Opportunities for New Collaborations with Professional and Avocational Paleontologists at NAPC

by Sarah Sheffield (@sarah-sheffield)

Conferences are always an excellent chance to catch up with old friends and colleagues, learn about novel research in the field, and make new connections to take your research into exciting, new directions. NAPC was no exception, but because of support from the FOSSIL Project, I used the opportunity to communicate with a broad range of collaborators not typically present at scientific meetings, especially those collaborators from the avocational community. I presented in the Two to Tango session- my talk (which you can watch on my YouTube channel) was focused on the numerous avocational/professional collaborations from which echinoderm paleobiology has benefitted. I was able to connect with more people, who knew something I didn’t know about their local echinoderm fossils and I am positive that more scientific knowledge will come from these meetings. I was able to plan out papers to write in the near future with coauthors, meet established faculty in paleobiology to give advice on research and teaching methods, and meet with a huge number of undergraduate and graduate students, who will drive new research and teaching methods for decades to come.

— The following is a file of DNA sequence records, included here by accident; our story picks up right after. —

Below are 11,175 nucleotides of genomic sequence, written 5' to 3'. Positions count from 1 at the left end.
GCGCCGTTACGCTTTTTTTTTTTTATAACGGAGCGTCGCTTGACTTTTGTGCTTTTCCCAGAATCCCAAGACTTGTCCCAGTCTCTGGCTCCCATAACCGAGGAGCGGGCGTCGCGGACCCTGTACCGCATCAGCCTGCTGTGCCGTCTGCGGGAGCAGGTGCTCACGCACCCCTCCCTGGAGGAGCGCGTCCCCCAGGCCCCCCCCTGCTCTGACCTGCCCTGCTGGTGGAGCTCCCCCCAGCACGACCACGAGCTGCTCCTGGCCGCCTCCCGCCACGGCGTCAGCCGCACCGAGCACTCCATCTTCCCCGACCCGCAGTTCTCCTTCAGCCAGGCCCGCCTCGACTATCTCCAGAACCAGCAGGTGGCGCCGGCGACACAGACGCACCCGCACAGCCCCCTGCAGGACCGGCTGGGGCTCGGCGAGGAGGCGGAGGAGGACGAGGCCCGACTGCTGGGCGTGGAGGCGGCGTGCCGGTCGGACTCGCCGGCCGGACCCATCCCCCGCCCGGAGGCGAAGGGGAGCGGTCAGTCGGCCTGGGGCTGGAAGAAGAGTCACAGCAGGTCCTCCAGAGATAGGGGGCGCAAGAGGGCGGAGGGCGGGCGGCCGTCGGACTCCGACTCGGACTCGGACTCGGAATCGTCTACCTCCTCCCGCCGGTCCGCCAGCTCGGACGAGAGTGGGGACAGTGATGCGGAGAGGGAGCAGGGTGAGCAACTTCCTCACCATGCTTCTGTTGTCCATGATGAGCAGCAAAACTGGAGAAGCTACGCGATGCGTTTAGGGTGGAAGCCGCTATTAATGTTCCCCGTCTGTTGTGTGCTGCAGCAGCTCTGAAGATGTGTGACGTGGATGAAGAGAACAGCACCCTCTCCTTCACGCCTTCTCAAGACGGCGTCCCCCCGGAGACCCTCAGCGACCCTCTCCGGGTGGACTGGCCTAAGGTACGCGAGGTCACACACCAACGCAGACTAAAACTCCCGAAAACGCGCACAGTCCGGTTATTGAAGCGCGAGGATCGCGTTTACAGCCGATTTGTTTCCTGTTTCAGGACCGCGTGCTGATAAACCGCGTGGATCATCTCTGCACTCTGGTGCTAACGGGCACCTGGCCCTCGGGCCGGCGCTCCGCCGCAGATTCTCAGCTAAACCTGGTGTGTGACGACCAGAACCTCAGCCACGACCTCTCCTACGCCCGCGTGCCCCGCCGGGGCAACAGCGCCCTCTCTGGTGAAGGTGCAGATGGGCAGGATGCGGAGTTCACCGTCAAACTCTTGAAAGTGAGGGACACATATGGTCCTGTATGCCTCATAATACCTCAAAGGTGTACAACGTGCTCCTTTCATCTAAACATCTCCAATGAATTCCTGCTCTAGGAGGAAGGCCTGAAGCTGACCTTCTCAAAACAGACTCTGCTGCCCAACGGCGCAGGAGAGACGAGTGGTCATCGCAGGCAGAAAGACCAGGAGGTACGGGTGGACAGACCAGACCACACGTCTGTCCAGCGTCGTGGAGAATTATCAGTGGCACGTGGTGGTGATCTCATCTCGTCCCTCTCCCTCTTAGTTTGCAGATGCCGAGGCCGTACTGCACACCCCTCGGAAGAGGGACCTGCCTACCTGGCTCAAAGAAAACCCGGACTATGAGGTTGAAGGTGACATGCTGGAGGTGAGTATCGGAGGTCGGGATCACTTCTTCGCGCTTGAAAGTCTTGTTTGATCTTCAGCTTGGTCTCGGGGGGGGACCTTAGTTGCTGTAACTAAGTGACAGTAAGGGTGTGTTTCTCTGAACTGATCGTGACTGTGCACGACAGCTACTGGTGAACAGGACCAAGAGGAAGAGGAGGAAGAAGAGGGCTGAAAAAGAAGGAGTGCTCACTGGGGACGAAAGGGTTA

My talk’s title slide at NAPC. Photo taken by Jen Bauer.

My summary slide that detailed out the benefits of collaborations such as these between professional and avocational paleontologists. Photo by Jen Bauer.

As a new assistant professor, starting in Fall 2019, I was especially grateful to have the opportunity to make these connections, as I will be looking for talented students to work with me in the near future. I want to thank the FOSSIL Project, sincerely, for making sure that attending this meeting was a possibility to so many of us who may not have been able to attend without this support. 

While at NAPC, I was able to catch up with my lab group from graduate school! Here is, from left to right, Jennifer Bauer (currently a postdoc at The University of Florida, but transitioning to collections manager at The University of Michigan), Ryan Roney (curator at the Tellus Science Museum in Georgia), myself (assistant professor at the University of South Florida), and Rene Shroat-Lewis (assistant professor at the University of Arkansas at Little Rock).

 

Leave a Reply

Your email address will not be published.